BELL ON STREAMING ALL LIVE CONTENT: “We are streaming everything live, all competition, live. We have the big ticket winter sports that everybody knows and has grown up with: ice hockey, skiing, skating. But they’re now surrounded by a new generation of athleticism that is very exciting. It’s a great marriage of traditional and cutting-edge competition. And it gives us more opportunities for more medals, and more powerful storytelling.”

BELL ON PRESENTING ALL FIGURE SKATING LIVE: “It wasn’t a difficult step. It was a process that we talked about, and took a big leap in London with the live stream, and wanted to continue moving forward and taking another step. Figure skating made the most sense, particularly the Winter Olympics, because it’s a lot of programming. It’s one of the crown jewels of the Winter Olympic sports. It’s great for NBC, NBCSN, and it’s weather proof.”

JIM BELL ON PRESENCE IN SOCHI AND STAMFORD: “There’s still a lot in Sochi. In a place that far away, it’s important to have a big footprint, and we sure do. But there’ll be a considerable amount of stuff happening back in Stamford, editing studio facilities…we’re definitely going to take advantage of that. I think you’ll see more of that as the Olympics progress.”


RICK CORDELLA ON WEBSITE REFRESH: “We thought about it and said, ‘What should a website look like in 2014?’ Take a look at what we did in London 2012. It looks very much like every other website out there. People come to for video, for the great work that Jim Bell and his entire team does, as well as the hosts who we put out there. We want to scream from the mountaintops about what we have, what is on right now. …get you to the content you want, as quickly as you possibly can. This time, we’ve created a ‘must-see bar’ on the left-hand side, where you’ll be able to find all of this content, each and every day. You want to come to this site multiple times a day, often, and catch up on what you missed.”

CORDELLA ON “NBC SPORTS LIVE EXTRA” LIVE STREAMING PRODUCT: “This is the home to all the NBC Sports programming. Over 1,500 events are on throughout the year. The same technology that we’re using today, the same technology we use in Premier League, the same technology we used for our record-setting NFL Wild Card weekend, is what we’re using for the Olympics. It’s tried and true technology. We want to make sure people know what this is. We’ll stream all 1,000 hours through this during the Olympic Games.”

CORDELLA ON NBC HIGHLIGHTS AND RESULTS APP: “It does what its name says. It Is highlights and results, as well as schedules and news. A section of this app is the Primetime Companion. It’s one of the big successes we had in London.  During primetime, there is no content being streamed, everything is dark in Sochi. You’re able to pull this up, and with the surface up, all the content we have produced, at the right time. If Lolo Jones is ready to go down the bobsled, we can surface up her Beijing run. We can surface up her London run…the profile that was run years ago, to put it at your fingertips, at the exact right time. This is all produced by our team back in Stamford.”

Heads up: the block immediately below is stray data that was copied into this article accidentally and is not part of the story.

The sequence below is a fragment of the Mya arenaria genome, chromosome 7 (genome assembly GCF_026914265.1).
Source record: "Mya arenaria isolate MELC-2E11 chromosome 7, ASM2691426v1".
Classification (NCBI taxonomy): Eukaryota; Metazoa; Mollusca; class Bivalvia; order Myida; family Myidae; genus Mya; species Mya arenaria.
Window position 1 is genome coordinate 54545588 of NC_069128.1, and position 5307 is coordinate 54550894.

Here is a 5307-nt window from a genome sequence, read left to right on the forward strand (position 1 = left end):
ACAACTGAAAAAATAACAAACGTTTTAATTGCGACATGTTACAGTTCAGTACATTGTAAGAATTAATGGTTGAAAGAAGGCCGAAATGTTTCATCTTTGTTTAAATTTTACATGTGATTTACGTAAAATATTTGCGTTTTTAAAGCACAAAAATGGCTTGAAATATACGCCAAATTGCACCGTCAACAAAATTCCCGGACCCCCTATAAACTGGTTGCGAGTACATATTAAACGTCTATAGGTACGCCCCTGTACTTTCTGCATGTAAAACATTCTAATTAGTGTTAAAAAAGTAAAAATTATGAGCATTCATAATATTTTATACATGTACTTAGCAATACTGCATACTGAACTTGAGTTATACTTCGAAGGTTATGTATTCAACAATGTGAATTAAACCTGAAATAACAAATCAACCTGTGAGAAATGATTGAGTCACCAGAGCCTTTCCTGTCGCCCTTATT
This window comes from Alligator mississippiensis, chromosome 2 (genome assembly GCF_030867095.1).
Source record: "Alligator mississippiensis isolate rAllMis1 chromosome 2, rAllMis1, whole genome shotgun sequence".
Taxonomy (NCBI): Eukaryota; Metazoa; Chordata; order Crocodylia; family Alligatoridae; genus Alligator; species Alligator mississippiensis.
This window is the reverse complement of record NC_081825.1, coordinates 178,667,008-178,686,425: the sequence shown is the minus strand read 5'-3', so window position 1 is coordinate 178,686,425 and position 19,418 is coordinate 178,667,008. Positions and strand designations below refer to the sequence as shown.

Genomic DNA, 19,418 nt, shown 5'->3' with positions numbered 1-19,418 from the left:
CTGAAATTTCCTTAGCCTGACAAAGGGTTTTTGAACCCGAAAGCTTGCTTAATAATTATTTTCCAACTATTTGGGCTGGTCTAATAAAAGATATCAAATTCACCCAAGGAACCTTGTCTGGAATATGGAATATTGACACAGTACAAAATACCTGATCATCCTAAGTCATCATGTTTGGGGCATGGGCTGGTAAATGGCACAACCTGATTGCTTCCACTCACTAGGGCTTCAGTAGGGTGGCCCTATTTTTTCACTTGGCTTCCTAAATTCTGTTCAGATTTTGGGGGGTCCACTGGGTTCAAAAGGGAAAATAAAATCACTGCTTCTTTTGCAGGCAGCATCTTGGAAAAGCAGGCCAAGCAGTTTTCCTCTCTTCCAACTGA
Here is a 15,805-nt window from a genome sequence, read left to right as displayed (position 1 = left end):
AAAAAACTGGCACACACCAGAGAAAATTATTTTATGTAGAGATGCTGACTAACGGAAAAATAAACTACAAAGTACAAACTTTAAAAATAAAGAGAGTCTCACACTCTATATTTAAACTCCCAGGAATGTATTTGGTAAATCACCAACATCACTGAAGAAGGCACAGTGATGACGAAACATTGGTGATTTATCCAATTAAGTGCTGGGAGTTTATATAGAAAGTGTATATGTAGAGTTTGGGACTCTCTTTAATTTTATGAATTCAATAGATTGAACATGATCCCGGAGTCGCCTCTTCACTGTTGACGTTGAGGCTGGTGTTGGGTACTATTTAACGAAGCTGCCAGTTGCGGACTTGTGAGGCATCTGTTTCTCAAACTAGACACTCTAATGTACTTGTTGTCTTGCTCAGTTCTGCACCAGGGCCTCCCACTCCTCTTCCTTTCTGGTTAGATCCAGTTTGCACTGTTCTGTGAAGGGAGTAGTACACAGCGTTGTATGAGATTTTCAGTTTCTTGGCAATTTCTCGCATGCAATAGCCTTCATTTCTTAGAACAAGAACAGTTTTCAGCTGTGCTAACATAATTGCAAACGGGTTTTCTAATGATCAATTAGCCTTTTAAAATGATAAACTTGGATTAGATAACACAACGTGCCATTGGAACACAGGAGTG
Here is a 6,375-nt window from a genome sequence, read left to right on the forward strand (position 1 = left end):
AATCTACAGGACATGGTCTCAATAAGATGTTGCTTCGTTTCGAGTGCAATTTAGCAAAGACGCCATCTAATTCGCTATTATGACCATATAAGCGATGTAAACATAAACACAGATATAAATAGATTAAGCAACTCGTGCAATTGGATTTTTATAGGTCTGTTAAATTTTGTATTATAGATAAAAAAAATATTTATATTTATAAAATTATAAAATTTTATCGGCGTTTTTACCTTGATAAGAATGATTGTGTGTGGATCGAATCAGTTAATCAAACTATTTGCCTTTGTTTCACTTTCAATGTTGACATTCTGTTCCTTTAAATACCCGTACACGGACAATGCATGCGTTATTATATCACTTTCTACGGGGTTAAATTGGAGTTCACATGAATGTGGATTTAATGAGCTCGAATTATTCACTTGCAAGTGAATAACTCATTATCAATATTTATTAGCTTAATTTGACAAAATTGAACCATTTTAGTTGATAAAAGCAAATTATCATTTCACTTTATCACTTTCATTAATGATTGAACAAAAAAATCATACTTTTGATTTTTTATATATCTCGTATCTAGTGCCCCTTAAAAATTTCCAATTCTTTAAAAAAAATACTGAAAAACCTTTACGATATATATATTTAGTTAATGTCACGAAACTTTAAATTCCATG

CORDELLA ON OLYMPIC NEWS DESK: “One of the things I’m most excited about — and it is a bit different this time — is the original programming. We’ll have an Olympic News Desk, and all of this is happening back in Stamford. The news desk, periodic updates throughout the day, what’s happening in Sochi.”

CORDELLA ON OLYMPIC ICE: “Olympic Ice is a half-hour program that runs on days of figure skating. Fifteen days, each day around 5:30 p.m. ET, we’ll release this piece of content. Sarah Hughes will serve as an analyst on it.”

CORDELLA ON GOLD ZONE: “I’m most excited about is the Gold Zone…stealing a little bit of what the Red Zone is for the NFL, a whip-around show bringing you from event to event, live look-ins, analysis. It’s serving the fan that doesn’t necessarily know where to go. It’s saying, ‘This is important now, take a look what’s happening.’”

CORDELLA ON LONDON STREAMING NUMBERS: “The numbers that we had for London were mind-blowing. We had 20 million hours of streams. We did 186 million streams.  For the Gold Medal women’s soccer game, there were 700,000 concurrently watching.”